A company that sells official National Football League apparel has sued Facebook for allegedly displaying ads for counterfeits.
"Facebook has failed to take any measures to curb or stop the placement of fraudulent and illegal ads on its website, opting instead to grow revenues by adding additional counterfeiters each day to its roster of advertisers," Krystal's NFL Shoppe alleges in its complaint, filed this week in U.S. District Court in New Mexico.
The company is seeking to bring a class-action on behalf of all retailers and wholesalers of official NFL clothing.
Krystal's argues that Facebook is more than a "passive party" to the ads because the company allegedly "employs sophisticated data mining technology to assist the counterfeiters."
Specifically, Facebook allegedly helps the counterfeiters to target ads to the same users who might otherwise buy the official products.
In some cases, ads for official, relatively pricey, football jerseys are shown on the same page as ads for the far cheaper fakes, Krystal's alleges.
"If consumers believe -- albeit mistakenly -- that they can order an official NFL jersey for $22, as opposed to the [manufacturers' suggested retail price] of $100 -- they will understandably choose the cheaper jersey," Krystal argues. "A material part of the willingness to click on such ads may be the credibility that is provided to the counterfeiters via their association with Facebook."
Krystal's also named ad shop adSage and ecommerce company DHGate.com as defendants. Krystal's alleges that all companies are violating the federal false advertising law as well as a New Mexico unfair practices law.
A Facebook spokesperson says the case is without merit and that the company will defend itself vigorously. Other Web companies sued for displaying problematic ads have had mixed results in court.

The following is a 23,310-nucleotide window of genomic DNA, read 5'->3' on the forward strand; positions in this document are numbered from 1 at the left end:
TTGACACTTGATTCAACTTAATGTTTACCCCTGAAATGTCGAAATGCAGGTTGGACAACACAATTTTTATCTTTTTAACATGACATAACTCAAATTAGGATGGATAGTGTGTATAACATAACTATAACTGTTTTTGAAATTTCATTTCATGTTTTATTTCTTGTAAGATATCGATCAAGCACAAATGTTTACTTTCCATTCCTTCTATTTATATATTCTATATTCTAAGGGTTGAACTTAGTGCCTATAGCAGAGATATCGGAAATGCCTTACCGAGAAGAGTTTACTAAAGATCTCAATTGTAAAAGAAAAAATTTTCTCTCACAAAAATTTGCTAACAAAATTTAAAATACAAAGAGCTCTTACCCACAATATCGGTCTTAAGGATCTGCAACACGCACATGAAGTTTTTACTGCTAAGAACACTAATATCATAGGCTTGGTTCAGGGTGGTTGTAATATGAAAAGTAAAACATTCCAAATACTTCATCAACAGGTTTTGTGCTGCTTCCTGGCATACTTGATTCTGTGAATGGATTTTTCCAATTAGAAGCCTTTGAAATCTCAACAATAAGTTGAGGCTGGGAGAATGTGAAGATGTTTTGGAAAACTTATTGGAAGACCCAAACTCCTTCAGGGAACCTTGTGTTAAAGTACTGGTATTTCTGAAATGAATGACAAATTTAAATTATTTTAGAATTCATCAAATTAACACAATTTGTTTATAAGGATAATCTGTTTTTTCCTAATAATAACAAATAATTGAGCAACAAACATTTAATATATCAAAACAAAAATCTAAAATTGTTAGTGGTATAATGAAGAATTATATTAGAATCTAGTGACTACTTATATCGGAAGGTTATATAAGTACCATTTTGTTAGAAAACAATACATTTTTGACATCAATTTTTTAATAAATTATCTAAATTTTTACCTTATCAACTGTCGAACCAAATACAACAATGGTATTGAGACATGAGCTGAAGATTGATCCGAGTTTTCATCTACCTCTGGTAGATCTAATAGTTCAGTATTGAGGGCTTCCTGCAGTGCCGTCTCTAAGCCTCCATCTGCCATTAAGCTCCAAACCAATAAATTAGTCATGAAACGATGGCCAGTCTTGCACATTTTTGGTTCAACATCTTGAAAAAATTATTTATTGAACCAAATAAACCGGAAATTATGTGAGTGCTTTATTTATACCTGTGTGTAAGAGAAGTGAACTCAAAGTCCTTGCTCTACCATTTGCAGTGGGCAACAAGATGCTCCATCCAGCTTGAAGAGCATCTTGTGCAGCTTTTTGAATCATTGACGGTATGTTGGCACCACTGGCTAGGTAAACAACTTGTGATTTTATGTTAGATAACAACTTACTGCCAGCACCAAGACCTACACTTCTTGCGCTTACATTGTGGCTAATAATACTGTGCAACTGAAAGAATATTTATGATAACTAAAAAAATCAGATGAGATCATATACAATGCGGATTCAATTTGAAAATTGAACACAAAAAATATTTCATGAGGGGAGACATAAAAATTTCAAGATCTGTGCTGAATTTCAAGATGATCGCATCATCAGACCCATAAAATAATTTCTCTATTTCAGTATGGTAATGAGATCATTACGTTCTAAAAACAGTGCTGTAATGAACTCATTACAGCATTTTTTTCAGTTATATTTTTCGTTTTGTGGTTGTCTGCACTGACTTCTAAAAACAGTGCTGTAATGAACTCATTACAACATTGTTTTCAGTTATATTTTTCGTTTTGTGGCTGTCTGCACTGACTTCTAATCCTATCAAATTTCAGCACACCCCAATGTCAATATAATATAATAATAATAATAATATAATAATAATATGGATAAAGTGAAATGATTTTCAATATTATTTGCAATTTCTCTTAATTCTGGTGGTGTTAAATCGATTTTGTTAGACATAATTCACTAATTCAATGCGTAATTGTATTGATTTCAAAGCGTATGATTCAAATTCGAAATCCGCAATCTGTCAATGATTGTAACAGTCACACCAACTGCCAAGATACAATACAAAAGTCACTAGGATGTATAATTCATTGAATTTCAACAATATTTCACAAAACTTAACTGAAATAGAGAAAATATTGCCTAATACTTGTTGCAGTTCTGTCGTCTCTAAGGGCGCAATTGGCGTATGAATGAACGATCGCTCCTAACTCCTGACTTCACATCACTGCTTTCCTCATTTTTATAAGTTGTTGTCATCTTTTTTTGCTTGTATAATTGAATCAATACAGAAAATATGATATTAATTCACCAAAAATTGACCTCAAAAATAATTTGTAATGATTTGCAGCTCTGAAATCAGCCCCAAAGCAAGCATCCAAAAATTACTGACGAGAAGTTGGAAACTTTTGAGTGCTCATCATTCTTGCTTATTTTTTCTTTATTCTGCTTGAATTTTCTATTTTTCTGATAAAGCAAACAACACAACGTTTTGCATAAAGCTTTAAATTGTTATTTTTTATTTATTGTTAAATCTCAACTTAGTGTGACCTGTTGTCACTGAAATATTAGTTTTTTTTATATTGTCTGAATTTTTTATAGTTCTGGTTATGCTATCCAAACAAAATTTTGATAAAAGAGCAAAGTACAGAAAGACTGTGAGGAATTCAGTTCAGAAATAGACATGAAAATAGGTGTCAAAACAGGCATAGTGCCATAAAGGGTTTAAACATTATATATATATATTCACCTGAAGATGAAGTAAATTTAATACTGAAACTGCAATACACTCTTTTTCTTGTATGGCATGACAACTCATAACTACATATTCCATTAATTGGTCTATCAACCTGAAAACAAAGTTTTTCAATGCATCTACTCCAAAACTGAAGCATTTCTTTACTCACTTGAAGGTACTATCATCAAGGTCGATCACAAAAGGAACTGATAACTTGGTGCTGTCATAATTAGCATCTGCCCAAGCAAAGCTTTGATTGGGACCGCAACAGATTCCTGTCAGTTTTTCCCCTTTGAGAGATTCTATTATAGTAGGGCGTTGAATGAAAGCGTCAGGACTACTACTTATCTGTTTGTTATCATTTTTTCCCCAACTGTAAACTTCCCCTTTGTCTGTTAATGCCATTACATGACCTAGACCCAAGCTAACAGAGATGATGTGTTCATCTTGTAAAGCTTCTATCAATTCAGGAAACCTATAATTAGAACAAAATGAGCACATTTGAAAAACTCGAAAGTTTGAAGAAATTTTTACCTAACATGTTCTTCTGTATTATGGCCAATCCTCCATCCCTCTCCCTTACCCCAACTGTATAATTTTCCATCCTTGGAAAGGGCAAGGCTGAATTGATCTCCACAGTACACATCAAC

The ad network AdKnowledge recently lost a bid to dismiss a lawsuit alleging that it duped consumers by helping to develop deceptive online ads. In that case, U.S. District Court Judge Denise Casper ruled that dismissal before trial would be premature, because AdKnowledge allegedly "partnered" with companies that lured users into signing up for paid memberships in poster clubs. Those clubs sent members two posters every month for a $29.99 recurring fee.
But Google defeated a lawsuit in 2009 alleging that the company displayed fraudulent ringtone ads. In that case, U.S. District Court Judge Jeremy Fogel in San Jose ruled that the federal Communications Decency Act immunizes Google from liability for pay-per-click ads created through the AdWords platform.
The Communications Decency Act says that Web companies aren't liable for how their platforms are used by third parties. That law doesn't immunize Web companies from intellectual property claims, but Krystal's didn't specifically accuse Facebook of infringing trademark or copyright.